In addition, the habits that parents and caregivers have around money can also influence their children’s attitudes and behaviors around it.  Being financially responsible means that parents will be able to model and instill good habits in their children.  Likewise, if parents do not manage their money properly, their children may not learn those habits either.  In the following sections, you will gain more insight and ideas about how to do this with your family.


If you don’t feel like an expert money manager, you are not alone. The majority of people don’t follow a strict budget or track spending carefully. But most of us can make improvements in our spending habits, and even start saving, just by being more aware and following some basic guidelines for household budgeting.

Check the habits that describe you (and your spouse/partner, if applicable) related to household budgeting and family finances. 

  • have a budget or a system for keeping track of monthly income, spending, and savings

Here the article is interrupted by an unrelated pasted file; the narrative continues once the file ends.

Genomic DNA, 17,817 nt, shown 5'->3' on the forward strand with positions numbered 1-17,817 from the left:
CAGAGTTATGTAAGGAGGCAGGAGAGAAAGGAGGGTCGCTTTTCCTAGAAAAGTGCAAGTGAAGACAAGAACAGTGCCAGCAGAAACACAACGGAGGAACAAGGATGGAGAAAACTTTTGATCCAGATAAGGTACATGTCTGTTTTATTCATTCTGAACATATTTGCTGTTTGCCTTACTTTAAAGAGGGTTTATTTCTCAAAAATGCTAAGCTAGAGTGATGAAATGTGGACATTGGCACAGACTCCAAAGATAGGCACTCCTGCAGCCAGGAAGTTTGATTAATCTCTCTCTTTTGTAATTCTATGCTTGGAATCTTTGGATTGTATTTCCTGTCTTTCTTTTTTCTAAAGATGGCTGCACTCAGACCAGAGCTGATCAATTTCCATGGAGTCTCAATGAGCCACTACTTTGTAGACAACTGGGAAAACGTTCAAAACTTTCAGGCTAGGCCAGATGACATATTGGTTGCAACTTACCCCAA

• make a conscious effort to spend less than I earn
  • contribute monthly to a personal savings account
  • use cash whenever possible and avoid using credit cards 
  • (if applicable) keep aware of and utilize economic assistance opportunities available through government and community organizations to help with food, utilities, rent, etc.) 
  • have a college savings account for each child
  • take advantage of employer-offered retirement savings plans
  • regularly review and update family finances and progress toward savings goals
  • have both a personal and savings account
  • have an emergency fund with some money set aside for unforeseen expenses